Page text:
According to Google Autocomplete:
I just call the numbers.
I’ve known Barry from the days of Boards, then Digiweb, then LastMinute and now GrabOne. Barry is one of only a few that I feel is better at digital marketing and planning than me. (That’s not an ego thing, much). I’ve attended talks and workshops that he’s given and always come out of it richer with knowledge, which is why I’m always nagging him to do courses for my clients. His constant strive for bettering himself and more knowledge is admirable and something I want to do but rarely get round to. 2014 by just probability is going to be a good year for Barry.
Dylan has been doing the business thing since 17, has worked for himself and worked for Trustev. If you have that much experience before 20 and you stick with it, you’re going to do well. Or maybe totally burn out and run a small scented candles store near a surfing and tourism spot.
Niall Smart, Cormac Driver
They’re at it again. More Irish Y-Combinator alumni. Sold their last company to Real Networks. Now both doing different things but in New York. Cormac is head of product at Temboo which is an SDK that gives you access to 100+ APIs. The Internet of Everything goes their pitch. A perfect platform to create your own web app. Be interesting to see how this tool kit fast tracks a lot of new tech startups.
In fairness I was a mentor to Christian so I know his business quite well. Christian’s company Fonesense is now in the Wayra incubation programme and they’re getting some great meetings with some very nice companies. You can tell they’re going places when Government Ministers want in on their success. Selfie with Bruton in 5, 4, 3 … And like the lads above, Christian already has had previous success with the Cabbage texting app for Android.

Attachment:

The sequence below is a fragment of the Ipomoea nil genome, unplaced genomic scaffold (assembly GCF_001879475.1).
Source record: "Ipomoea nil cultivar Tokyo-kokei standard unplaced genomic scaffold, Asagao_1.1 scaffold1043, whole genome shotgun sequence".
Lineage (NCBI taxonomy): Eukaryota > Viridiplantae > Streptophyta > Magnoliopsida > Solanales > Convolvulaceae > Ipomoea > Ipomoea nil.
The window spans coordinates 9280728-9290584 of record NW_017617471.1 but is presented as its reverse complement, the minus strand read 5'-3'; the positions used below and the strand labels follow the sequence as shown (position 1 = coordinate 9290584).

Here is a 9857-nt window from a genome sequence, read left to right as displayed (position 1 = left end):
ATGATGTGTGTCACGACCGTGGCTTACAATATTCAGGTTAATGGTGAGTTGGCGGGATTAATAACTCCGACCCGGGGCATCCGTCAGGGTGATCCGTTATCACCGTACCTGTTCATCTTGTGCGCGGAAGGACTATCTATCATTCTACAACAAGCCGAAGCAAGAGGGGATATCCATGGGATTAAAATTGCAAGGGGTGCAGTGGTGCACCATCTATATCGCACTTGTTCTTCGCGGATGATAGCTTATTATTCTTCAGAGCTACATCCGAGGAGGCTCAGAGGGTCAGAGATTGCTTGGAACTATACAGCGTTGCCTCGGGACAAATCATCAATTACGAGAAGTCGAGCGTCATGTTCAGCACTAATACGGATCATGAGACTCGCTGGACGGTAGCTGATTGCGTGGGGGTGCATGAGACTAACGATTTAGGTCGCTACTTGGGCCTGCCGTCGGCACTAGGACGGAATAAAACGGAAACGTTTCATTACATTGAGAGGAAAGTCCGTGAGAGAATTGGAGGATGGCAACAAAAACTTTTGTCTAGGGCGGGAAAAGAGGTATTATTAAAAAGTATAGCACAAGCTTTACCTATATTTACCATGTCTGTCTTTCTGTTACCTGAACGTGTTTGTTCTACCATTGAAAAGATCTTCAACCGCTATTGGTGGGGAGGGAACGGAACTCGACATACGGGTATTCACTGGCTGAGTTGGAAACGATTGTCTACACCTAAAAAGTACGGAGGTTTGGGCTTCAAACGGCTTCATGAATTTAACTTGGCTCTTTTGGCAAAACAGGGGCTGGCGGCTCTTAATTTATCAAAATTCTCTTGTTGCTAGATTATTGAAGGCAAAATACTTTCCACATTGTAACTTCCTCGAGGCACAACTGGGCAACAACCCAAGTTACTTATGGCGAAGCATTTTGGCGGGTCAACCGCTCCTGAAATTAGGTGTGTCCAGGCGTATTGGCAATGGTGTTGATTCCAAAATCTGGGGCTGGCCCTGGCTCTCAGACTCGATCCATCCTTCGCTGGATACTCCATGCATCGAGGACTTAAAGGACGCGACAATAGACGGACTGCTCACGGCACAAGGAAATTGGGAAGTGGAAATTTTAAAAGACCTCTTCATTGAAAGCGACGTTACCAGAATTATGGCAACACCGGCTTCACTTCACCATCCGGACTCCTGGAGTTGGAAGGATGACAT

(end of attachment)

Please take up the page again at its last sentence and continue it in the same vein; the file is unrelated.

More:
Lastly, going back to two I’ve featured before but a revisit is always worth it.
Alexia is now working for Trustev (that’s two Trustevees on the list this year) and featured on the list in 2011, so not that long ago. She’s not been in Trustev that long so her impact and the impact of a startup culture on her should make 2014 interesting for them both.
Dena is back in Ireland, maybe back for good. Featured in Ones to Watch 2010 edition. Herself and Barry Hand are the book ends of this post. Two people in Digital Marketing who understand marketing/digital strategy better than me and most people. Thank god there’s a voice that calls bullshit in an industry that rewards bullshit. No, I meant the marketing industry, not green tech.
All of those end of the year articles streaming out of many media orifices towards the end of this month looking at back at what 2013 was. One of them to me was a year of being outraged and Twitter was at the core of it. While that game has always been around on Twitter, 2013 was certainly a peak and media and agitated personal lives definitely contributed.
Some asshole does something assholey and someone that needs to move their frustration out of their head into the public finds themselves being outraged. Just like we have “the Final Number One Single of the Year” now we have the final outrage of the year and it seems to be Justine Sacco. Now of course not only do you read about the outrage and every media outlet both professional and amateur (though these are only labels, not levels these days) telling us all the same story but now they’ve figured out you can analyse this to death as if it was a soccer match. “How did the pigeons in the council estate react Jeff?” See, why go and work for a story when you can just post-match analyse what’s been handed to you via a Tweet?
Screen shot taken from Willow.